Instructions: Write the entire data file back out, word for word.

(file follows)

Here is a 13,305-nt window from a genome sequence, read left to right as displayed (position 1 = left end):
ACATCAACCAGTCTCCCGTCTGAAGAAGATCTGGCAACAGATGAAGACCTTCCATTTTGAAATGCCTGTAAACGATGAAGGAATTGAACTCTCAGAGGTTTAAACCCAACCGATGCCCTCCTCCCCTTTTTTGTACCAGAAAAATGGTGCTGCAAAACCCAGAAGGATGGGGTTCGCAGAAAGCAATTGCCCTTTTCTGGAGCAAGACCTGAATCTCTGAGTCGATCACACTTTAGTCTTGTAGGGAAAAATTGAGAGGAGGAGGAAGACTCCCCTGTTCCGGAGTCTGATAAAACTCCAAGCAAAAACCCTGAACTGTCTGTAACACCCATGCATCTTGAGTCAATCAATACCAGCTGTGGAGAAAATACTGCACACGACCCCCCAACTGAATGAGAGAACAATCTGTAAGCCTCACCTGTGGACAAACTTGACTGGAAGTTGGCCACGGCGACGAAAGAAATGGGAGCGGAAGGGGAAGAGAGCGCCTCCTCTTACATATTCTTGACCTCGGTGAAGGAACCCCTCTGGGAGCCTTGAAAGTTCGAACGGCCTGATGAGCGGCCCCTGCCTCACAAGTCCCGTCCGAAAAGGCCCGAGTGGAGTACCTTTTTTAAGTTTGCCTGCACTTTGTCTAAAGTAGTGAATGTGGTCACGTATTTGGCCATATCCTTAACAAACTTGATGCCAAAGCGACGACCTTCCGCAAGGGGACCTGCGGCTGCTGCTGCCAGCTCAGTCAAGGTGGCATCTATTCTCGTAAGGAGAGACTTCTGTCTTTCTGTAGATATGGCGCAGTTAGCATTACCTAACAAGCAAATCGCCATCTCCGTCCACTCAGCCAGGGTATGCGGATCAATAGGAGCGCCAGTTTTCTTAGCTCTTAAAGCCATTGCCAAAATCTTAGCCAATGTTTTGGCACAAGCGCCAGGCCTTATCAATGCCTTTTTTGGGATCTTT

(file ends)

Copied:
Here is a 13,305-nt window from a genome sequence, read left to right as displayed (position 1 = left end):
ACATCAACCAGTCTCCCGTCTGAAGAAGATCTGGCAACAGATGAAGACCTTCCATTTTGAAATGCCTGTAAACGATGAAGGAATTGAACTCTCAGAGGTTTAAACCCAACCGATGCCCTCCTCCCCTTTTTTGTACCAGAAAAATGGTGCTGCAAAACCCAGAAGGATGGGGTTCGCAGAAAGCAATTGCCCTTTTCTGGAGCAAGACCTGAATCTCTGAGTCGATCACACTTTAGTCTTGTAGGGAAAAATTGAGAGGAGGAGGAAGACTCCCCTGTTCCGGAGTCTGATAAAACTCCAAGCAAAAACCCTGAACTGTCTGTAACACCCATGCATCTTGAGTCAATCAATACCAGCTGTGGAGAAAATACTGCACACGACCCCCCAACTGAATGAGAGAACAATCTGTAAGCCTCACCTGTGGACAAACTTGACTGGAAGTTGGCCACGGCGACGAAAGAAATGGGAGCGGAAGGGGAAGAGAGCGCCTCCTCTTACATATTCTTGACCTCGGTGAAGGAACCCCTCTGGGAGCCTTGAAAGTTCGAACGGCCTGATGAGCGGCCCCTGCCTCACAAGTCCCGTCCGAAAAGGCCCGAGTGGAGTACCTTTTTTAAGTTTGCCTGCACTTTGTCTAAAGTAGTGAATGTGGTCACGTATTTGGCCATATCCTTAACAAACTTGATGCCAAAGCGACGACCTTCCGCAAGGGGACCTGCGGCTGCTGCTGCCAGCTCAGTCAAGGTGGCATCTATTCTCGTAAGGAGAGACTTCTGTCTTTCTGTAGATATGGCGCAGTTAGCATTACCTAACAAGCAAATCGCCATCTCCGTCCACTCAGCCAGGGTATGCGGATCAATAGGAGCGCCAGTTTTCTTAGCTCTTAAAGCCATTGCCAAAATCTTAGCCAATGTTTTGGCACAAGCGCCAGGCCTTATCAATGCCTTTTTTGGGATCTTT